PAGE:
The title is a Facebook status that one of my friends once posted. When I saw it, I thought she was asking for prayers because she was about to receive the sacrament of confession. Only after several other friends posted the same status did I realize that some Facebook game, meme, or even virus is going around.
Seriously, though, how often do we help our fellow-Catholics avail of the sacrament of Confession? How many Catholics who have been staying away from the sacrament would go if only someone else would encourage them to go? Perhaps we ourselves have experienced the joy of the sacrament because a friend or relative made us go; have we remembered how happy and grateful we felt afterwards and paid the favour forward?
Helping someone else go to confession involves several spiritual works of mercy and is one of the best things one can do for another. It brings someone else closer to God and benefits the whole Church.
Here are some tips on how to do it:
1) Efforts to get someone else to go to confession should start with prayer and offering up sacrifices. All the eloquent reasons we give will not persuade if not backed up by actual grace.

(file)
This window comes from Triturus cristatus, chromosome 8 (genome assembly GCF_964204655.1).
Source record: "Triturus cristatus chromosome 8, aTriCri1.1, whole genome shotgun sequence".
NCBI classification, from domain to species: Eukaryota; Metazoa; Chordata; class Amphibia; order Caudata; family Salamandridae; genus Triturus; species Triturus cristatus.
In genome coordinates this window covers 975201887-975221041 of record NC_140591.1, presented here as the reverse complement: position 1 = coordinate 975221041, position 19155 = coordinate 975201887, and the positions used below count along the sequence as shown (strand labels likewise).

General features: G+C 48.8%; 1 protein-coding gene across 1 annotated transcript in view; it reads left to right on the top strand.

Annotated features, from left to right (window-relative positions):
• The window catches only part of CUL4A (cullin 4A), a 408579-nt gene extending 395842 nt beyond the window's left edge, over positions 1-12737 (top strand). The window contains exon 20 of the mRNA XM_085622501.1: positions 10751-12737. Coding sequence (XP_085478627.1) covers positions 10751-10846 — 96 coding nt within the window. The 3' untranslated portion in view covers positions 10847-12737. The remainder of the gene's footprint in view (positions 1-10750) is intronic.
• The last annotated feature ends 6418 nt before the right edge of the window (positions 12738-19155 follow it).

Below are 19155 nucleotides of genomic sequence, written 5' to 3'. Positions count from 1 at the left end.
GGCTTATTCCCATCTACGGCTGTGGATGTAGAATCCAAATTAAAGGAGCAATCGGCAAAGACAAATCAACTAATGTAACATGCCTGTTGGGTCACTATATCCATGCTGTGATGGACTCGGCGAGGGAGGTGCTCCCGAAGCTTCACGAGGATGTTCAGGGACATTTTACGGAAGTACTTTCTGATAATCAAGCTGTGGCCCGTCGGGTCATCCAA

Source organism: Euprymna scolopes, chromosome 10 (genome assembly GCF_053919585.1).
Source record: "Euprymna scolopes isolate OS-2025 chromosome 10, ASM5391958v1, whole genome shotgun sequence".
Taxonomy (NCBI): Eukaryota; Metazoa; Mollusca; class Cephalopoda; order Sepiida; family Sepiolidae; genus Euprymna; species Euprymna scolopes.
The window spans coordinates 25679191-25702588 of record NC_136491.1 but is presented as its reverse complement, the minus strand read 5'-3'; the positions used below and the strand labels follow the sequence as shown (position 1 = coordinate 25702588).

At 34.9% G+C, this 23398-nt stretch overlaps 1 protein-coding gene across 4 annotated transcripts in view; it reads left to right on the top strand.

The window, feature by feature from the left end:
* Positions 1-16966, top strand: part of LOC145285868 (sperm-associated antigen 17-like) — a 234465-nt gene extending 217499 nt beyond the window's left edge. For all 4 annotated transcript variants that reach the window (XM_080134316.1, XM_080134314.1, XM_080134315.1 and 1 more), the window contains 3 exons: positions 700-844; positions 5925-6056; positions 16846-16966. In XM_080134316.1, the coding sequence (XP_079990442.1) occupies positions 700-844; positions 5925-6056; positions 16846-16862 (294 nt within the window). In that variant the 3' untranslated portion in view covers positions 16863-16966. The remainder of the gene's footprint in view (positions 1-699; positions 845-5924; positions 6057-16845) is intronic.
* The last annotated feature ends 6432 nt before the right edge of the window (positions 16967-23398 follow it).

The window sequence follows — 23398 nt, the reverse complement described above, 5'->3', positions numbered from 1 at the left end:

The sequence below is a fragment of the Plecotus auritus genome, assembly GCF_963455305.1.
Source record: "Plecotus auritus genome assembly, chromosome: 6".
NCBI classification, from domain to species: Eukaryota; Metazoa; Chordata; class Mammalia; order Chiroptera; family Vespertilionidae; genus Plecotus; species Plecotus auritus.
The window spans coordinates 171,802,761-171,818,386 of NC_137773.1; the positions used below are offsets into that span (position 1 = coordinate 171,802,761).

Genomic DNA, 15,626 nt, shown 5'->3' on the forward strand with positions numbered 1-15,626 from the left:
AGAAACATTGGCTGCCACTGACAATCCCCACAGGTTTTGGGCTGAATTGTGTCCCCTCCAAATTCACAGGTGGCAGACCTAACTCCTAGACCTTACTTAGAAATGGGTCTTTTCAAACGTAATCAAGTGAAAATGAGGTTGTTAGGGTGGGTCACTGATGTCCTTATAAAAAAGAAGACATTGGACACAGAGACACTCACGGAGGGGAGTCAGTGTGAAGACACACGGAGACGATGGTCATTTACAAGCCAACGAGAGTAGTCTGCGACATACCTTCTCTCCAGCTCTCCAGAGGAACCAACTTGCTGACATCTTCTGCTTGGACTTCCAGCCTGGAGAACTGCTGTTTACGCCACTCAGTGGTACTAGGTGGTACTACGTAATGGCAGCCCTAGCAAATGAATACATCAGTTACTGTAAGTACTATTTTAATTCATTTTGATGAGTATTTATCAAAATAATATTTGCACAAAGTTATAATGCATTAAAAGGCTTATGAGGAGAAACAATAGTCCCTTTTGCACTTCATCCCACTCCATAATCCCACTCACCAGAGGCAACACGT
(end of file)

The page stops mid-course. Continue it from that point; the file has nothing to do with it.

2) The fact that we ourselves need to go to confession should not hinder us from encouraging someone else to go. In fact, we may better convince another to go if he or she sees that rather than preaching to them from a position of moral superiority, we are accompanying them along this pilgrimage on earth.
3) The crucial step is actually speaking to the person whom we want to encourage to go to confession. It is hard to give general advice on how to do this since each reader would know better how to approach those whom they want to encourage. But in any case, one must not be discouraged by a “no” response. Even if one does not go further than suggesting the sacrament to another, one has already acted as a channel for God’s grace which will work in God’s own time.
4) It helps to review what the Catechism says about confession so that we could answer any question we are asked about it. Aside from the Catechism of the Catholic Church itself, there are many excellent books, pamphlets, online guides (like this one, and this), etc. that we could refer to.
5) Helping another person go to confession may mean helping with the logistics: giving him or her the confession schedules of a priest we know (this may help), setting an appointment with a priest if it is necessary, offering the person a ride to the church, and so forth.
6) It might be a good idea to go for some coffee or a snack with the other person afterwards. In fact, most likely he or she will want to celebrate!
Indeed, helping someone go to confession will make him or her very happy. I should know. I myself do not always find going to confession easy, but I always feel very happy after doing it.